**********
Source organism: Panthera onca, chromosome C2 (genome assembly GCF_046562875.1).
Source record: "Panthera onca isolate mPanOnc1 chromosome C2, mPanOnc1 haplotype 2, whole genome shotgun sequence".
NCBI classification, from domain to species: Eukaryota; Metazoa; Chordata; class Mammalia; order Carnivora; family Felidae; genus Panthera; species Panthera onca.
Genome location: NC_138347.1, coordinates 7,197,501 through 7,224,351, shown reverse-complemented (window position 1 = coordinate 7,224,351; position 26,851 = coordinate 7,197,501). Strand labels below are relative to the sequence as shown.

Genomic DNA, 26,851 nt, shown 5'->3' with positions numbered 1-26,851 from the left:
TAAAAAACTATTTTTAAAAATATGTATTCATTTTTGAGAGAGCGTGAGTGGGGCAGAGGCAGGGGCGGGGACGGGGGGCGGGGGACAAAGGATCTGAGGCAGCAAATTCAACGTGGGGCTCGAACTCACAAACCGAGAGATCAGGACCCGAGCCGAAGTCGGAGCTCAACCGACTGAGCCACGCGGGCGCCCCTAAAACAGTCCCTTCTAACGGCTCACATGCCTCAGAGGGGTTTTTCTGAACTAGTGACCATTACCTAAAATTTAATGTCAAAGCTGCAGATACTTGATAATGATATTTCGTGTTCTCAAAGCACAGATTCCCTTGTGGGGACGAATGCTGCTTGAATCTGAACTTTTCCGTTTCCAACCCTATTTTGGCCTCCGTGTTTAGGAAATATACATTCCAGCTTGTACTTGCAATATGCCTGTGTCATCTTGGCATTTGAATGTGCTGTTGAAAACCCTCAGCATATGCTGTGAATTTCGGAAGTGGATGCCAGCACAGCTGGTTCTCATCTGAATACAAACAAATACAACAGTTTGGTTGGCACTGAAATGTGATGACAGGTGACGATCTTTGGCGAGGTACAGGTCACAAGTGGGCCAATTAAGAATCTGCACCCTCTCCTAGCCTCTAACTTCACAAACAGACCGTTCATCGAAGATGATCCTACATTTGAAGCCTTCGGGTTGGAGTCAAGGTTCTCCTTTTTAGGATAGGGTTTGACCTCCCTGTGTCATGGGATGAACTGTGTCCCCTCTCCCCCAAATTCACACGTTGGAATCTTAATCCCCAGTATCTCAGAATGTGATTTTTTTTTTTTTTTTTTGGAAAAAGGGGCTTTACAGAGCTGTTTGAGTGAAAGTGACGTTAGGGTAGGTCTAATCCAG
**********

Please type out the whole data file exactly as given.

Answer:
Source organism: Panthera onca, chromosome C2 (genome assembly GCF_046562875.1).
Source record: "Panthera onca isolate mPanOnc1 chromosome C2, mPanOnc1 haplotype 2, whole genome shotgun sequence".
NCBI classification, from domain to species: Eukaryota; Metazoa; Chordata; class Mammalia; order Carnivora; family Felidae; genus Panthera; species Panthera onca.
Genome location: NC_138347.1, coordinates 7,197,501 through 7,224,351, shown reverse-complemented (window position 1 = coordinate 7,224,351; position 26,851 = coordinate 7,197,501). Strand labels below are relative to the sequence as shown.

Genomic DNA, 26,851 nt, shown 5'->3' with positions numbered 1-26,851 from the left:
TAAAAAACTATTTTTAAAAATATGTATTCATTTTTGAGAGAGCGTGAGTGGGGCAGAGGCAGGGGCGGGGACGGGGGGCGGGGGACAAAGGATCTGAGGCAGCAAATTCAACGTGGGGCTCGAACTCACAAACCGAGAGATCAGGACCCGAGCCGAAGTCGGAGCTCAACCGACTGAGCCACGCGGGCGCCCCTAAAACAGTCCCTTCTAACGGCTCACATGCCTCAGAGGGGTTTTTCTGAACTAGTGACCATTACCTAAAATTTAATGTCAAAGCTGCAGATACTTGATAATGATATTTCGTGTTCTCAAAGCACAGATTCCCTTGTGGGGACGAATGCTGCTTGAATCTGAACTTTTCCGTTTCCAACCCTATTTTGGCCTCCGTGTTTAGGAAATATACATTCCAGCTTGTACTTGCAATATGCCTGTGTCATCTTGGCATTTGAATGTGCTGTTGAAAACCCTCAGCATATGCTGTGAATTTCGGAAGTGGATGCCAGCACAGCTGGTTCTCATCTGAATACAAACAAATACAACAGTTTGGTTGGCACTGAAATGTGATGACAGGTGACGATCTTTGGCGAGGTACAGGTCACAAGTGGGCCAATTAAGAATCTGCACCCTCTCCTAGCCTCTAACTTCACAAACAGACCGTTCATCGAAGATGATCCTACATTTGAAGCCTTCGGGTTGGAGTCAAGGTTCTCCTTTTTAGGATAGGGTTTGACCTCCCTGTGTCATGGGATGAACTGTGTCCCCTCTCCCCCAAATTCACACGTTGGAATCTTAATCCCCAGTATCTCAGAATGTGATTTTTTTTTTTTTTTTTTGGAAAAAGGGGCTTTACAGAGCTGTTTGAGTGAAAGTGACGTTAGGGTAGGTCTAATCCAG